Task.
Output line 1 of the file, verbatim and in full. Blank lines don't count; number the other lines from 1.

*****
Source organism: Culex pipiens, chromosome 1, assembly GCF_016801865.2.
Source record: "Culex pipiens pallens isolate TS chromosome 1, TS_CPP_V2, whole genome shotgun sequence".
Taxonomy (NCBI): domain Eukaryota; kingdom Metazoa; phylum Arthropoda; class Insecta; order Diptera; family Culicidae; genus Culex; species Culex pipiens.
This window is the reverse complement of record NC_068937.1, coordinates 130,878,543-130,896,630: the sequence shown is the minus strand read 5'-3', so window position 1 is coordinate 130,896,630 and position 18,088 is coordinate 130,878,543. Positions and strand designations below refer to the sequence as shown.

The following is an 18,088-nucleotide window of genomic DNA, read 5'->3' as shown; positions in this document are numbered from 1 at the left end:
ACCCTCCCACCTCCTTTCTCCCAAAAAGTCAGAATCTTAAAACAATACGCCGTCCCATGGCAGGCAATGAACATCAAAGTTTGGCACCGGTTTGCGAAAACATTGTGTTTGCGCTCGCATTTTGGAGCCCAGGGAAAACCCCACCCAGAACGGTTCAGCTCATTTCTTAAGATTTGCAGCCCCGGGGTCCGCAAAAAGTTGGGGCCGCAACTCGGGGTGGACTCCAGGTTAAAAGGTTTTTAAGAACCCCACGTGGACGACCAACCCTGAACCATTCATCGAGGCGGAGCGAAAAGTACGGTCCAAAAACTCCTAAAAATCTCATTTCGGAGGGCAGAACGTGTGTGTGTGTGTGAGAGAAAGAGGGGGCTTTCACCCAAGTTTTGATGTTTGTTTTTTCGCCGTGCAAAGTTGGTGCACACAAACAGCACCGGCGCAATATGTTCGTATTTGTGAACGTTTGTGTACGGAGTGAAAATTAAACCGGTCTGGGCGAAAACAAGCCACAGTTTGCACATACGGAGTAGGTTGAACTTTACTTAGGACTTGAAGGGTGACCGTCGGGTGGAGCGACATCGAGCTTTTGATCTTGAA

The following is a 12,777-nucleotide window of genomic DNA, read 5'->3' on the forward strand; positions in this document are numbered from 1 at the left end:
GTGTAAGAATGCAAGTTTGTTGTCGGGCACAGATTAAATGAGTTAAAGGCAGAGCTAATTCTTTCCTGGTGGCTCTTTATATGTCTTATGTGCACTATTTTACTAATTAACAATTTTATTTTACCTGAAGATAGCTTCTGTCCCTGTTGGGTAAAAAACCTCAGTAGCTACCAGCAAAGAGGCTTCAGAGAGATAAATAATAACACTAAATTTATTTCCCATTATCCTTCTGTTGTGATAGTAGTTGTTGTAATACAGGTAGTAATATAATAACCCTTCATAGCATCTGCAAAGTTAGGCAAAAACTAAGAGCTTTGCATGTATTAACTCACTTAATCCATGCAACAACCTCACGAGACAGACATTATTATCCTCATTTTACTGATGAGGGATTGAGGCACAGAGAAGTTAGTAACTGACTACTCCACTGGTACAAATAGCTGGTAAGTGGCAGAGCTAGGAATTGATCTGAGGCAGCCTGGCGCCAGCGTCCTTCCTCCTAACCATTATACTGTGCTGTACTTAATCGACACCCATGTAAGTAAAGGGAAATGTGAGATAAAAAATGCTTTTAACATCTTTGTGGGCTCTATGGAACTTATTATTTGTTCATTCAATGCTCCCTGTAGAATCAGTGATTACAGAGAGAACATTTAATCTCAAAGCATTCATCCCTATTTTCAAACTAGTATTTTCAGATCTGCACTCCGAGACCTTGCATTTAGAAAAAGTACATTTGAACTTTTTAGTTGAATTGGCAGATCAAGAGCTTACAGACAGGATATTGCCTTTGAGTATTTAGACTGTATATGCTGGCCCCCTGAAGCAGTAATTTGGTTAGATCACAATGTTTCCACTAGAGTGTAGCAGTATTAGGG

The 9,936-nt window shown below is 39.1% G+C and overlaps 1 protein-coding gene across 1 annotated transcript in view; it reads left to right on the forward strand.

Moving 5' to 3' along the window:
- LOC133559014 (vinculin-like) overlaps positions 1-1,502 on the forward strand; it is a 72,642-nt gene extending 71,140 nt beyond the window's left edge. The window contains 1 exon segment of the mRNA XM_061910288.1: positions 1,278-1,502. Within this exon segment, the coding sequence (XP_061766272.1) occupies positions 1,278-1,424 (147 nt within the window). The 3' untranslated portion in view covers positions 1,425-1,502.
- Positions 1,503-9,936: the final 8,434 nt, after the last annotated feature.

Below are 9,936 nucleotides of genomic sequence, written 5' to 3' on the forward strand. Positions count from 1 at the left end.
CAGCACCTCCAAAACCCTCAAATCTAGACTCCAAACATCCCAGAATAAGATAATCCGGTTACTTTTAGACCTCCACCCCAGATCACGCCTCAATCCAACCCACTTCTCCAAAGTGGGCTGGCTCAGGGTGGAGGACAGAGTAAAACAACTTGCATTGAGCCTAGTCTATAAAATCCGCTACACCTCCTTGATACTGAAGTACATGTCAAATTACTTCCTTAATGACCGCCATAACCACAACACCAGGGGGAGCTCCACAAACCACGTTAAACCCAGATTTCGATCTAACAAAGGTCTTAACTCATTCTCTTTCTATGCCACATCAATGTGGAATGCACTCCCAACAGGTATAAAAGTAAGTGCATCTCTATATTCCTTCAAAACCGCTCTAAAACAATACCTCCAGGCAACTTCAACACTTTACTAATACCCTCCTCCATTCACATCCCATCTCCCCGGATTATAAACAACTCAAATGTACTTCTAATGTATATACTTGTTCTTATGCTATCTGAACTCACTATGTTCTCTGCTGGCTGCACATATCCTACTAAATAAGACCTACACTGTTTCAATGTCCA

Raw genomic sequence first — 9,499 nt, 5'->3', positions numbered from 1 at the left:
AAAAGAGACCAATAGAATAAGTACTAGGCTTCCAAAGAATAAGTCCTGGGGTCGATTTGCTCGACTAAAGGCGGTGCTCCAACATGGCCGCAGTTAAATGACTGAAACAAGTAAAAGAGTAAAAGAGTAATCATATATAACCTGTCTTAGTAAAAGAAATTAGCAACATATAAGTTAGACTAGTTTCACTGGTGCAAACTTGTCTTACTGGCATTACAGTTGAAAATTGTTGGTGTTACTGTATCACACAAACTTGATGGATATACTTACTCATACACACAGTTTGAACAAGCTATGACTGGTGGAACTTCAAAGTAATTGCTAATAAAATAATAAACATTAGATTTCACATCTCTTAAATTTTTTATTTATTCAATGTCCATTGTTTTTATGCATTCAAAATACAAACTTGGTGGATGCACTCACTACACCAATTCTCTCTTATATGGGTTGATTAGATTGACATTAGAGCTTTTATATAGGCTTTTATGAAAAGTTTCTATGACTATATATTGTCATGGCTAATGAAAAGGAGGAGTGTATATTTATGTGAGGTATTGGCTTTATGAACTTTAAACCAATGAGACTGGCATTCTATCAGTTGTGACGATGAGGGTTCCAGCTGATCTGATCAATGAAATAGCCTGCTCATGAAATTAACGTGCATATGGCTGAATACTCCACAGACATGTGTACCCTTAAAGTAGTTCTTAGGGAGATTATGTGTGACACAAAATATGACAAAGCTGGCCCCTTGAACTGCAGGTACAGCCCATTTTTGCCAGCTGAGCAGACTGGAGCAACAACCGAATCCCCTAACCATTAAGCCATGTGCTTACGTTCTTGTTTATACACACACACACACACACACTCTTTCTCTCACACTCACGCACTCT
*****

Source organism: Culex pipiens, chromosome 1, assembly GCF_016801865.2.